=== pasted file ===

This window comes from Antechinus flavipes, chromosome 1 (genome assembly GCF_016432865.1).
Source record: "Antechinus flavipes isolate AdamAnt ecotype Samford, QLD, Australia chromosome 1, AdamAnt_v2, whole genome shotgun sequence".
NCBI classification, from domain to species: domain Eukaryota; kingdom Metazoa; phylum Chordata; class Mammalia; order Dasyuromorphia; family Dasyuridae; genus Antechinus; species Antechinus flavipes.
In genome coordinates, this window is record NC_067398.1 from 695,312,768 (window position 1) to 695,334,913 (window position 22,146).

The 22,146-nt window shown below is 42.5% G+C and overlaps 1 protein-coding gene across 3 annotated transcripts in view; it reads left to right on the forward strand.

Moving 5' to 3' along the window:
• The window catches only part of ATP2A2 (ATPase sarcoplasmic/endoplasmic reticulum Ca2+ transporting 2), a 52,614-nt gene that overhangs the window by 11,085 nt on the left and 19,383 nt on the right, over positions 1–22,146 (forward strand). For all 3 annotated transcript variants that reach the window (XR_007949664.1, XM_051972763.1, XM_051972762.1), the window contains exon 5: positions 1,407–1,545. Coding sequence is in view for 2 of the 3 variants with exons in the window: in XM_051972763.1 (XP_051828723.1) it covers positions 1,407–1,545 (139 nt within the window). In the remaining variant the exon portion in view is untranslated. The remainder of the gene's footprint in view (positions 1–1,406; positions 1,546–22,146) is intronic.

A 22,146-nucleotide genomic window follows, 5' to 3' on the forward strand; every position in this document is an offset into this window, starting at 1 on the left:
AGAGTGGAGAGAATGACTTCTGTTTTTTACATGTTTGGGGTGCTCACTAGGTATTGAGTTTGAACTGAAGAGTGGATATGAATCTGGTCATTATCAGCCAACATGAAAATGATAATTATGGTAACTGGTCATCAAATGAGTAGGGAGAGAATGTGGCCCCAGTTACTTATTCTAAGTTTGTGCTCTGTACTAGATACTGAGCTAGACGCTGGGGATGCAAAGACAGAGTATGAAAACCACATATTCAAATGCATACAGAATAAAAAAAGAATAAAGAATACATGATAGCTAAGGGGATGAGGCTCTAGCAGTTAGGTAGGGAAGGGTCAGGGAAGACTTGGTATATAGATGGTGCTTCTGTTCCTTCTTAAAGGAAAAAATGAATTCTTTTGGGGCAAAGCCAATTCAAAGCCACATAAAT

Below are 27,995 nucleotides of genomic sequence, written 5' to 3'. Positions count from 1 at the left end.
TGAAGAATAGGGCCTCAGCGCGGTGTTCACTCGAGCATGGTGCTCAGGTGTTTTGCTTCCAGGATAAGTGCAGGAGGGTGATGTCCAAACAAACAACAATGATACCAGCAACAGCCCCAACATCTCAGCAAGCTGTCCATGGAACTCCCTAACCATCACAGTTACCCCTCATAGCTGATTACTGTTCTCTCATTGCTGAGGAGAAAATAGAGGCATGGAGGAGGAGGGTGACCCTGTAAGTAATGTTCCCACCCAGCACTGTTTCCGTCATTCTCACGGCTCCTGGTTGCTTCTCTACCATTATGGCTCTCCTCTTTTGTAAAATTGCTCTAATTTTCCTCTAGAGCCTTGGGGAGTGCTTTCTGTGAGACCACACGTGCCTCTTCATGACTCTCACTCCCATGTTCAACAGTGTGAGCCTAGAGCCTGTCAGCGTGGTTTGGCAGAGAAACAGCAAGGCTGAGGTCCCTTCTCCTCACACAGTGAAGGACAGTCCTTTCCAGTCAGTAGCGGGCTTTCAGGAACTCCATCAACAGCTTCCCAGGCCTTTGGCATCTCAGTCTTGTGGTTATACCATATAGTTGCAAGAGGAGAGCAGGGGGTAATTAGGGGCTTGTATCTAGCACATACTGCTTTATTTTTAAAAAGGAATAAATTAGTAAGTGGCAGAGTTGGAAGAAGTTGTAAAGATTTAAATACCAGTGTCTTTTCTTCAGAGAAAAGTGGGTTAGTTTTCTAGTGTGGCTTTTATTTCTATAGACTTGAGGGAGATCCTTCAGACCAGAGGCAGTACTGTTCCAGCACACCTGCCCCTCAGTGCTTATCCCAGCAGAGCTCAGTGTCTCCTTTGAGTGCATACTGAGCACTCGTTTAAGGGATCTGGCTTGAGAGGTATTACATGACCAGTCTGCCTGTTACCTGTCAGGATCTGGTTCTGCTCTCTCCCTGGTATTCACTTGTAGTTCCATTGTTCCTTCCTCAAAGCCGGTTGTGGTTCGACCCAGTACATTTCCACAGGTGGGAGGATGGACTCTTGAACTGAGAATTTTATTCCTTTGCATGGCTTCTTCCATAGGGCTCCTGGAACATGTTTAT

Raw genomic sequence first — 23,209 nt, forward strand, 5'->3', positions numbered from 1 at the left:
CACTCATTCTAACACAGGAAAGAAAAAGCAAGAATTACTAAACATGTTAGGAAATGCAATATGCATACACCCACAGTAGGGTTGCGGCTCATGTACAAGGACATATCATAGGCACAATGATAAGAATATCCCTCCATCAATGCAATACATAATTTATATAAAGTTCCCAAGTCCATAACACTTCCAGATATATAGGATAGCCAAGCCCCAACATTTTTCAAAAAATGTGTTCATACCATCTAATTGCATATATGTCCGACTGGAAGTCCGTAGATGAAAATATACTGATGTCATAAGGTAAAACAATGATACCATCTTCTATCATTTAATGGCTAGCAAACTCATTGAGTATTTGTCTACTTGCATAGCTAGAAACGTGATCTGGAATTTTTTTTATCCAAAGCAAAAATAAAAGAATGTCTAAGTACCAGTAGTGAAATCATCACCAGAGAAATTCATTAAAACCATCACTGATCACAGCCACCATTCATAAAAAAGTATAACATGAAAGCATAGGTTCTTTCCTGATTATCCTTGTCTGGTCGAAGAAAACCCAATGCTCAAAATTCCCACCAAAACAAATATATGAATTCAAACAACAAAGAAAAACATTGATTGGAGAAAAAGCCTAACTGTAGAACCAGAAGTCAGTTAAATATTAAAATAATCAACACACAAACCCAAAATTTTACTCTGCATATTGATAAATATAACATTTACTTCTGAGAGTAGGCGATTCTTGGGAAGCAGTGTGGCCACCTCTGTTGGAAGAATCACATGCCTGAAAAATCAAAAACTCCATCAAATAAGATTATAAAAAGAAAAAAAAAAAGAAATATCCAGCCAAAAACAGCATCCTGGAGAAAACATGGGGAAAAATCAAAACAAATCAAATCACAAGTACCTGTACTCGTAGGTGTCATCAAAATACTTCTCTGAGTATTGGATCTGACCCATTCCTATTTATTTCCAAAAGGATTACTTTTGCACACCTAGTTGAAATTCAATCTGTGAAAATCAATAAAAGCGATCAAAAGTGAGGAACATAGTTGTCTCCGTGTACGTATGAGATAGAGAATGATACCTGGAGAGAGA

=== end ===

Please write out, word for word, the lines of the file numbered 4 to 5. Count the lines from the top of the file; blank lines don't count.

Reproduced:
In genome coordinates, this window is record NC_067398.1 from 695,312,768 (window position 1) to 695,334,913 (window position 22,146).

The 22,146-nt window shown below is 42.5% G+C and overlaps 1 protein-coding gene across 3 annotated transcripts in view; it reads left to right on the forward strand.